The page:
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Bootin': The Best Of The RPM Years, CD (£11.50)
Rosco Gordon began his career in Memphis alongside Johnny Ace, BB King and Bobby Bland as part of the Beale Street group in the late 40s. Ike Turner (then a local talent scout) first recorded him for Modern Records in 1951. He next recorded for Sam Phillips who sold a master of Bootin' (Gordon's own composition) to two competing labels, Chess and RPM, a mix-up which did not prevent the song making #1 on the R&B chart in 1952. The follow-up, No More Doggin', another hit, was a hugely influential record, which pre-dated and influenced Jamaican ska.
Following a pattern set by Bootin', it featured a loping shuffle rhythm with a strong accent on the off-beat that depended on monotony for its excitement. It also gave the impression of being inexpertly recorded (it was, in fact, produced in someone's living room) and this slightly shambolic feel was later reflected in much of early Ska. Gordon developed the style which came to be known as 'Rosco's Rhythm', on follow-ups such as New Orleans Wimmen and Lucille.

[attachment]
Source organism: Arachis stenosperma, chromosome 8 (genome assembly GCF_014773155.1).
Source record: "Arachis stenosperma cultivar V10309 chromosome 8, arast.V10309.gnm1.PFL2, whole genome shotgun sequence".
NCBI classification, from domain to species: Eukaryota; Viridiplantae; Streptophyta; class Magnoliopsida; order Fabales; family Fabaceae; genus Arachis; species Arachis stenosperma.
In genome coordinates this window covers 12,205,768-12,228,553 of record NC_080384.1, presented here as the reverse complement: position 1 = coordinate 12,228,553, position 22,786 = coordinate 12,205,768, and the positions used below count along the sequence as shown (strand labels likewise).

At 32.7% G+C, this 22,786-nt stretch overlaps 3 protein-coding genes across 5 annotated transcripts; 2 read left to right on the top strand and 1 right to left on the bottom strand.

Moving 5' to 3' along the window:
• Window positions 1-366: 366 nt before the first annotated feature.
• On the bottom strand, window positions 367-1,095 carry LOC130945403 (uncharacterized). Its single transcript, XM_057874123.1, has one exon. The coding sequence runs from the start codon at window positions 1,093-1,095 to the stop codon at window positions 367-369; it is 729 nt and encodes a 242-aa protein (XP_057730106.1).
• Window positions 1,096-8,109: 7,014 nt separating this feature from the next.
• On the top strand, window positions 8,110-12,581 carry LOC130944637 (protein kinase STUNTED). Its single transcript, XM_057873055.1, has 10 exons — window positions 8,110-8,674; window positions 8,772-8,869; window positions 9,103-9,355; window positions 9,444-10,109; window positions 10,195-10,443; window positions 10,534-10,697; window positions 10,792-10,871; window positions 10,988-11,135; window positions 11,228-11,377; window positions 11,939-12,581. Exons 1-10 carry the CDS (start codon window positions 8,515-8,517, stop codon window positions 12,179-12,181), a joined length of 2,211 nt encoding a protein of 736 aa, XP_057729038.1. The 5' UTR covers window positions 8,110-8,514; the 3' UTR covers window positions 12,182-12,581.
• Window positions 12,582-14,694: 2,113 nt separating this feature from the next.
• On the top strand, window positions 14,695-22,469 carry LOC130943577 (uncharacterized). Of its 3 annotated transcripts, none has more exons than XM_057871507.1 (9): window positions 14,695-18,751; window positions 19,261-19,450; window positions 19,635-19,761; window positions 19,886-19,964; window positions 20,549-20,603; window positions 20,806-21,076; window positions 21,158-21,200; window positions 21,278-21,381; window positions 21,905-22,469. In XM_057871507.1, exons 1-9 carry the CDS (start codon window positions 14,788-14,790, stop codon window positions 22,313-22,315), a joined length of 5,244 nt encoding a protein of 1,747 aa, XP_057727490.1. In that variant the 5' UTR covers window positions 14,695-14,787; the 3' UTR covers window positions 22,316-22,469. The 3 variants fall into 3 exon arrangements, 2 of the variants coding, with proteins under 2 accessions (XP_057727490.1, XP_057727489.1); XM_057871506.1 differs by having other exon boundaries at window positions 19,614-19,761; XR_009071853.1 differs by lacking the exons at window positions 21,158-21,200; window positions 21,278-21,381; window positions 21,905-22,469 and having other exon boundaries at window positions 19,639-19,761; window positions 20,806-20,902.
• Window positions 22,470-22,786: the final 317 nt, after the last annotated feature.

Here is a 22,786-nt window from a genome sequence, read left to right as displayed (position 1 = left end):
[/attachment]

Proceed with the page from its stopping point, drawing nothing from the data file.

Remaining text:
Johnny Ace, Floyd Dixon, Shirley & Lee, Fats Domino and T-Bone Walker have been cited as seminal influences in the development of post-war Jamaican music but it wasn't until 1959 that the local scene coalesced into a recognisable movement when aspiring musos were galvanised into action by Gordon's No More Doggin' (not available in Jamaica until the end of the decade). No greater authority than former Island Records supremo Chris Blackwell underlined Gordon's importance in the scheme of things in an interview he gave in 1964 - around the time Ska or 'Bluebeat' was experiencing a growth in popularity among white British teenagers.
"Towards the end of the 50s," he explained, "Jamaicans got keen on rhythm and blues, particularly a record called No More Doggin' sung by Rosco Gordon. They got hold of this beat, cheered it up a bit, added some cute lyrics and called it Ska - an onomatopoeic word for the sound the guitar made. From 1959 onwards this was all the rage."
Digitally mastered from primary sources, BOOTIN' contains the cream of Rosco's RPM sides (including one previously unissued title) and represents the distinctive young Gordon at his creative peak.
by Rob Finnis